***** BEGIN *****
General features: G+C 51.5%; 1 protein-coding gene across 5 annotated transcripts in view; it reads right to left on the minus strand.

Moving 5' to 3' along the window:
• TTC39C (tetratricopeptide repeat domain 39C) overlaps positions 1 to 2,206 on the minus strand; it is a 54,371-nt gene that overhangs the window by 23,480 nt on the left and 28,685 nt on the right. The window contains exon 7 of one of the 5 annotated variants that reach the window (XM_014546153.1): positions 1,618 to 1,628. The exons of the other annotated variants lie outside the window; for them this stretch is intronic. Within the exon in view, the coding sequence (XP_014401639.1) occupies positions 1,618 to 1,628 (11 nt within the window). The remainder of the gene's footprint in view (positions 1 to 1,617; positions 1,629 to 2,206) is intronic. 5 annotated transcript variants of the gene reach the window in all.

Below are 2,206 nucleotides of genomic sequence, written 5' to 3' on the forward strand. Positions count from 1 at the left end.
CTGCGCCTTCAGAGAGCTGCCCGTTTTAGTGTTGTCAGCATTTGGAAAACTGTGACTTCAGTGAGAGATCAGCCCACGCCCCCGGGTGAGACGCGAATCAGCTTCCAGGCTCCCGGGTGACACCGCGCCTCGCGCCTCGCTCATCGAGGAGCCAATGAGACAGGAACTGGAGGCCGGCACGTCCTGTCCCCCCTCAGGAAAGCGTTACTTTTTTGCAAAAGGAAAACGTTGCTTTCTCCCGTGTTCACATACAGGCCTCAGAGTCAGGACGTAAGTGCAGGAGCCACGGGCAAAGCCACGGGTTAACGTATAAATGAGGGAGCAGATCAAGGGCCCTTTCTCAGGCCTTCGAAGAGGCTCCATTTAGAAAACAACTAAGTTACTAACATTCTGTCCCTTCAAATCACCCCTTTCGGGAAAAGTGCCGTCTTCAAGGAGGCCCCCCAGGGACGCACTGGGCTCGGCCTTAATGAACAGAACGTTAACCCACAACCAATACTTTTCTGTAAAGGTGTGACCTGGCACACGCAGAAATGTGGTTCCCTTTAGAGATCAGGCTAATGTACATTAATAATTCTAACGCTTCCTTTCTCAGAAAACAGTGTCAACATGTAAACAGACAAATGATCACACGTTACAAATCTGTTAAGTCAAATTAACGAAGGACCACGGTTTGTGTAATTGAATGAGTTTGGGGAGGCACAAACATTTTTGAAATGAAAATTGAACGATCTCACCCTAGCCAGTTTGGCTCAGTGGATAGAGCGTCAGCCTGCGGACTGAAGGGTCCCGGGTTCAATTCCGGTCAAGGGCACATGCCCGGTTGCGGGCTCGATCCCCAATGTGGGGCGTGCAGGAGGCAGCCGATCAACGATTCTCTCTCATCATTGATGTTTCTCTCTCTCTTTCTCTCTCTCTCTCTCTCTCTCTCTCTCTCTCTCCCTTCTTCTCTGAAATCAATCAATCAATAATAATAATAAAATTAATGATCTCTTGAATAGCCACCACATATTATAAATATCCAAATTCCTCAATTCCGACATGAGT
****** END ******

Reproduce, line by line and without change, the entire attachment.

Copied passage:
General features: G+C 51.5%; 1 protein-coding gene across 5 annotated transcripts in view; it reads right to left on the minus strand.

Moving 5' to 3' along the window:
• TTC39C (tetratricopeptide repeat domain 39C) overlaps positions 1 to 2,206 on the minus strand; it is a 54,371-nt gene that overhangs the window by 23,480 nt on the left and 28,685 nt on the right. The window contains exon 7 of one of the 5 annotated variants that reach the window (XM_014546153.1): positions 1,618 to 1,628. The exons of the other annotated variants lie outside the window; for them this stretch is intronic. Within the exon in view, the coding sequence (XP_014401639.1) occupies positions 1,618 to 1,628 (11 nt within the window). The remainder of the gene's footprint in view (positions 1 to 1,617; positions 1,629 to 2,206) is intronic. 5 annotated transcript variants of the gene reach the window in all.

Below are 2,206 nucleotides of genomic sequence, written 5' to 3' on the forward strand. Positions count from 1 at the left end.
CTGCGCCTTCAGAGAGCTGCCCGTTTTAGTGTTGTCAGCATTTGGAAAACTGTGACTTCAGTGAGAGATCAGCCCACGCCCCCGGGTGAGACGCGAATCAGCTTCCAGGCTCCCGGGTGACACCGCGCCTCGCGCCTCGCTCATCGAGGAGCCAATGAGACAGGAACTGGAGGCCGGCACGTCCTGTCCCCCCTCAGGAAAGCGTTACTTTTTTGCAAAAGGAAAACGTTGCTTTCTCCCGTGTTCACATACAGGCCTCAGAGTCAGGACGTAAGTGCAGGAGCCACGGGCAAAGCCACGGGTTAACGTATAAATGAGGGAGCAGATCAAGGGCCCTTTCTCAGGCCTTCGAAGAGGCTCCATTTAGAAAACAACTAAGTTACTAACATTCTGTCCCTTCAAATCACCCCTTTCGGGAAAAGTGCCGTCTTCAAGGAGGCCCCCCAGGGACGCACTGGGCTCGGCCTTAATGAACAGAACGTTAACCCACAACCAATACTTTTCTGTAAAGGTGTGACCTGGCACACGCAGAAATGTGGTTCCCTTTAGAGATCAGGCTAATGTACATTAATAATTCTAACGCTTCCTTTCTCAGAAAACAGTGTCAACATGTAAACAGACAAATGATCACACGTTACAAATCTGTTAAGTCAAATTAACGAAGGACCACGGTTTGTGTAATTGAATGAGTTTGGGGAGGCACAAACATTTTTGAAATGAAAATTGAACGATCTCACCCTAGCCAGTTTGGCTCAGTGGATAGAGCGTCAGCCTGCGGACTGAAGGGTCCCGGGTTCAATTCCGGTCAAGGGCACATGCCCGGTTGCGGGCTCGATCCCCAATGTGGGGCGTGCAGGAGGCAGCCGATCAACGATTCTCTCTCATCATTGATGTTTCTCTCTCTCTTTCTCTCTCTCTCTCTCTCTCTCTCTCTCTCTCTCCCTTCTTCTCTGAAATCAATCAATCAATAATAATAATAAAATTAATGATCTCTTGAATAGCCACCACATATTATAAATATCCAAATTCCTCAATTCCGACATGAGT